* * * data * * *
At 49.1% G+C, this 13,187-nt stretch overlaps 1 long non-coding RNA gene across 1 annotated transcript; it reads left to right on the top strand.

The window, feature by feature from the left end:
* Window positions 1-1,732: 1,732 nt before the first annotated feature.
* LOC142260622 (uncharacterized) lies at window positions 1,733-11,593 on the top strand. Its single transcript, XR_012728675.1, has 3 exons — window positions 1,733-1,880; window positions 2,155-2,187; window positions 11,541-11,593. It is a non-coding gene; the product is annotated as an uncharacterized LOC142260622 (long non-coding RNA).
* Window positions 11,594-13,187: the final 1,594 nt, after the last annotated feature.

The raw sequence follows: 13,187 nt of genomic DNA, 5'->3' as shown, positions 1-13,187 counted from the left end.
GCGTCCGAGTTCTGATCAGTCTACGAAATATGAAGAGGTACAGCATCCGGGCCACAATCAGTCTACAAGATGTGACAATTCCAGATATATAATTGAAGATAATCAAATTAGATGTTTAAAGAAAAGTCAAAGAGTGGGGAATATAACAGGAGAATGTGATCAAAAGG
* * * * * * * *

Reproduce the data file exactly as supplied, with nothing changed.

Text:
At 49.1% G+C, this 13,187-nt stretch overlaps 1 long non-coding RNA gene across 1 annotated transcript; it reads left to right on the top strand.

The window, feature by feature from the left end:
* Window positions 1-1,732: 1,732 nt before the first annotated feature.
* LOC142260622 (uncharacterized) lies at window positions 1,733-11,593 on the top strand. Its single transcript, XR_012728675.1, has 3 exons — window positions 1,733-1,880; window positions 2,155-2,187; window positions 11,541-11,593. It is a non-coding gene; the product is annotated as an uncharacterized LOC142260622 (long non-coding RNA).
* Window positions 11,594-13,187: the final 1,594 nt, after the last annotated feature.

The raw sequence follows: 13,187 nt of genomic DNA, 5'->3' as shown, positions 1-13,187 counted from the left end.
GCGTCCGAGTTCTGATCAGTCTACGAAATATGAAGAGGTACAGCATCCGGGCCACAATCAGTCTACAAGATGTGACAATTCCAGATATATAATTGAAGATAATCAAATTAGATGTTTAAAGAAAAGTCAAAGAGTGGGGAATATAACAGGAGAATGTGATCAAAAGG